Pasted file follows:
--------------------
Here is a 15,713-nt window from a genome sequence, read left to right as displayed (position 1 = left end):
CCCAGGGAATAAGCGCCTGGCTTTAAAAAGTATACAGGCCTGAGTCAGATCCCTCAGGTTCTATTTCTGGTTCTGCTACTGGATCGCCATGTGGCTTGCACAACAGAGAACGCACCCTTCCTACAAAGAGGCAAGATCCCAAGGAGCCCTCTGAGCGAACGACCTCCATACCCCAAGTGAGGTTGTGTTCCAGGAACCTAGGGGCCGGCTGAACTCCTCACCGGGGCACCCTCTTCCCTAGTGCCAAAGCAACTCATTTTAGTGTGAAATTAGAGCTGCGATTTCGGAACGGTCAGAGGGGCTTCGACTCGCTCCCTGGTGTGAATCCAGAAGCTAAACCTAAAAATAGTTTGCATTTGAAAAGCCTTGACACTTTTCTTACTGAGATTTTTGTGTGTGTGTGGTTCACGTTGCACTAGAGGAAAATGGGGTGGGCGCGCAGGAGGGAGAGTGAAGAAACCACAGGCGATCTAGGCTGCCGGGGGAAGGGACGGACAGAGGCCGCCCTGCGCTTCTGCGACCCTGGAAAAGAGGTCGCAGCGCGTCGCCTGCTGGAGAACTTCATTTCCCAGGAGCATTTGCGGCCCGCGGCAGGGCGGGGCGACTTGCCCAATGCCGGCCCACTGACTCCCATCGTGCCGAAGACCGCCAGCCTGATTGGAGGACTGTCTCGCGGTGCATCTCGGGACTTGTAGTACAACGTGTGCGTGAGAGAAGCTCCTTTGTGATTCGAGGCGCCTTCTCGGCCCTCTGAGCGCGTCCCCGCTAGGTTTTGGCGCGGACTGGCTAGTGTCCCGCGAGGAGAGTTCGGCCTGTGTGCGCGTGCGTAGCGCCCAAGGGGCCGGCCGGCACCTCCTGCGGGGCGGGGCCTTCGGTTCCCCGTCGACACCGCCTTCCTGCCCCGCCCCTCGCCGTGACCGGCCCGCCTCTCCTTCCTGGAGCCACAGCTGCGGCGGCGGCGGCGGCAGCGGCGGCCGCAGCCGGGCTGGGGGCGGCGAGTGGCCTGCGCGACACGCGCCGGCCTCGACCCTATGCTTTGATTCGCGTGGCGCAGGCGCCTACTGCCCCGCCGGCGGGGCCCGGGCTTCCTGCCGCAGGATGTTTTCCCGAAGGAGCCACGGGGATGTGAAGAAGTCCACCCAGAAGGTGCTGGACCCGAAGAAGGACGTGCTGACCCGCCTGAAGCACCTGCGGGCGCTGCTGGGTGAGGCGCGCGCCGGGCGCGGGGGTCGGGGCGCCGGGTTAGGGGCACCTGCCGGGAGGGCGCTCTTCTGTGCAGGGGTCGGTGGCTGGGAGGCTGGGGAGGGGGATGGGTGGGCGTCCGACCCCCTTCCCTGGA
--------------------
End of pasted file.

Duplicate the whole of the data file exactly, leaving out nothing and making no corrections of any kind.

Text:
Here is a 15,713-nt window from a genome sequence, read left to right as displayed (position 1 = left end):
CCCAGGGAATAAGCGCCTGGCTTTAAAAAGTATACAGGCCTGAGTCAGATCCCTCAGGTTCTATTTCTGGTTCTGCTACTGGATCGCCATGTGGCTTGCACAACAGAGAACGCACCCTTCCTACAAAGAGGCAAGATCCCAAGGAGCCCTCTGAGCGAACGACCTCCATACCCCAAGTGAGGTTGTGTTCCAGGAACCTAGGGGCCGGCTGAACTCCTCACCGGGGCACCCTCTTCCCTAGTGCCAAAGCAACTCATTTTAGTGTGAAATTAGAGCTGCGATTTCGGAACGGTCAGAGGGGCTTCGACTCGCTCCCTGGTGTGAATCCAGAAGCTAAACCTAAAAATAGTTTGCATTTGAAAAGCCTTGACACTTTTCTTACTGAGATTTTTGTGTGTGTGTGGTTCACGTTGCACTAGAGGAAAATGGGGTGGGCGCGCAGGAGGGAGAGTGAAGAAACCACAGGCGATCTAGGCTGCCGGGGGAAGGGACGGACAGAGGCCGCCCTGCGCTTCTGCGACCCTGGAAAAGAGGTCGCAGCGCGTCGCCTGCTGGAGAACTTCATTTCCCAGGAGCATTTGCGGCCCGCGGCAGGGCGGGGCGACTTGCCCAATGCCGGCCCACTGACTCCCATCGTGCCGAAGACCGCCAGCCTGATTGGAGGACTGTCTCGCGGTGCATCTCGGGACTTGTAGTACAACGTGTGCGTGAGAGAAGCTCCTTTGTGATTCGAGGCGCCTTCTCGGCCCTCTGAGCGCGTCCCCGCTAGGTTTTGGCGCGGACTGGCTAGTGTCCCGCGAGGAGAGTTCGGCCTGTGTGCGCGTGCGTAGCGCCCAAGGGGCCGGCCGGCACCTCCTGCGGGGCGGGGCCTTCGGTTCCCCGTCGACACCGCCTTCCTGCCCCGCCCCTCGCCGTGACCGGCCCGCCTCTCCTTCCTGGAGCCACAGCTGCGGCGGCGGCGGCGGCAGCGGCGGCCGCAGCCGGGCTGGGGGCGGCGAGTGGCCTGCGCGACACGCGCCGGCCTCGACCCTATGCTTTGATTCGCGTGGCGCAGGCGCCTACTGCCCCGCCGGCGGGGCCCGGGCTTCCTGCCGCAGGATGTTTTCCCGAAGGAGCCACGGGGATGTGAAGAAGTCCACCCAGAAGGTGCTGGACCCGAAGAAGGACGTGCTGACCCGCCTGAAGCACCTGCGGGCGCTGCTGGGTGAGGCGCGCGCCGGGCGCGGGGGTCGGGGCGCCGGGTTAGGGGCACCTGCCGGGAGGGCGCTCTTCTGTGCAGGGGTCGGTGGCTGGGAGGCTGGGGAGGGGGATGGGTGGGCGTCCGACCCCCTTCCCTGGA